The Torah employs different words for death. The most commonly used term is mitah, but occasionally the Torah uses the word geviah, usually translated as ‘expiring.’ What is the difference between the two?
The Talmud in Baba Batra 16b notes that the Torah uses both terms when describing the deaths of Abraham and Isaac. The Sages understood that this Biblical syntax indicates that a righteous individual has passed away. Why is that?
This conclusion is especially difficult in light of the Torah’s account of Moses’ death. There the Torah only uses the word mitah — “and Moses died there” (Deut. 34:5). Why didn’t Moses merit to have his demise described as geviah? Was he less righteous than Abraham and Isaac?
Rav Kook explained that geviah and mitah refer to two distinct aspects of death. One concerns the effect of death on the body, while the second indicates its effect on the soul.
With regard to the body, death is the natural cessation of the body’s powers and continued functioning. This aspect of death is referred to as geviah, expiring.
As for the soul, death terminates the soul’s bond to the body and its control over it. This is called mitah.
Both aspects of death do not always occur. Not everyone succeeds in reaching the natural end of his body’s powers. The wicked who die before their allotted time due to their actions, have hastened their own physical passing. Geviah is the natural expiration of the body in its proper time, without some ruinous force hastening its demise. Therefore, geviah only occurs with the righteous.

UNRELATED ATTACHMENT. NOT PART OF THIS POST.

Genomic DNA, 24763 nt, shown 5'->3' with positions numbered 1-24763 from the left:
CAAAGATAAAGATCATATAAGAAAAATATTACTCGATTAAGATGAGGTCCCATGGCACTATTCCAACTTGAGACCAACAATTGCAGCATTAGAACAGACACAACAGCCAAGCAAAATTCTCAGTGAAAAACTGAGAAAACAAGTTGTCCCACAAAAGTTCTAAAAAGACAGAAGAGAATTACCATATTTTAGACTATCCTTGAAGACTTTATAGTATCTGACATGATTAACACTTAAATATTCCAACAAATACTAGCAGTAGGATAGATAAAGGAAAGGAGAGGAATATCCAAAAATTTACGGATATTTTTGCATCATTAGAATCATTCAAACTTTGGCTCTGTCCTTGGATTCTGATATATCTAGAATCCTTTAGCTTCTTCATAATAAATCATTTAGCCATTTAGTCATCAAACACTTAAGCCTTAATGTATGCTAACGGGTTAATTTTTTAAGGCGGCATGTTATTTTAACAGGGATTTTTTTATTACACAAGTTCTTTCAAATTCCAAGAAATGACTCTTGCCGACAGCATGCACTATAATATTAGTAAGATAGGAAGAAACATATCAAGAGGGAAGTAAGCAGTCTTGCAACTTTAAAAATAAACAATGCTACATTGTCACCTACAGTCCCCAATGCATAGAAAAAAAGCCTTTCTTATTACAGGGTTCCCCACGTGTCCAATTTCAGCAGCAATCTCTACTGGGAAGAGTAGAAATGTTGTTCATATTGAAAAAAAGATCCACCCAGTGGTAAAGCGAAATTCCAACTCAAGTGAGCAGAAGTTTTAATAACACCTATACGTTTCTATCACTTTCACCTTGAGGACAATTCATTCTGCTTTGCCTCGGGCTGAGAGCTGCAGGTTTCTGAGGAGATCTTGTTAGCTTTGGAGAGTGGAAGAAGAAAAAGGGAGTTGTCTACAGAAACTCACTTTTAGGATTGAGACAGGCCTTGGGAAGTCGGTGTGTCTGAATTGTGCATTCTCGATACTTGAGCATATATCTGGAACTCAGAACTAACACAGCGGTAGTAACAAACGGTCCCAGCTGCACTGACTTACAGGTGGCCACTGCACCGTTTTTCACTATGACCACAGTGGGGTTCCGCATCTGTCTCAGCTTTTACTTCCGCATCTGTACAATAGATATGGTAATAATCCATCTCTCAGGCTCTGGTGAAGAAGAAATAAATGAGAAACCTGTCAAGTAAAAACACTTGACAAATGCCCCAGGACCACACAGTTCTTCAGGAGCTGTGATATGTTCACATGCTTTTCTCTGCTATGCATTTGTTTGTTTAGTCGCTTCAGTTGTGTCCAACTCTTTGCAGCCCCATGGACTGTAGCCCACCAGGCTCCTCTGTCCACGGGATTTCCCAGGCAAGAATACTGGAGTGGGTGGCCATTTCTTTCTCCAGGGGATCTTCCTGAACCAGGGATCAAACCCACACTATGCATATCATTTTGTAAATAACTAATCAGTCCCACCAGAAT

On the other hand, mitah, the break between the soul and the body, applies to all people, righteous and wicked alike. After the sin of Adam, it became essential for the soul to recover from the negative influences and distractions of the body. Life in our physical world impresses upon the soul damaging images, distancing the soul from true closeness to God. To rectify these influences, death severs the soul’s connection to the physical body, neutralizing the influence of those emotions and material desires. Only then can the soul be cleansed and made ready to accept the brilliant light from God’s Presence.
Unlike other righteous tzaddikim, Moses succeeded in overcoming the legacy of Adam’s sin. At Mount Sinai, he was able to go without food and water for 40 days. Even after 120 years, his body did not need to die. His physical functions were still at full strength, as the Torah attests, “His eyes had not dimmed and his natural powers had not left him” (Deut. 34:7). Therefore, the Torah does not use the word geviah to describe the natural expiration of Moses’ body.
Moses only needed the second aspect of death, for his soul to be severed from the body and its influences. And even that necessity was due solely to his connection to the Erev Rav, the Mixed Multitudes whom he allowed to join in the exodus from Egypt (Zohar Gen. 25a).
(Adapted from Midbar Shur, pp. 242-249)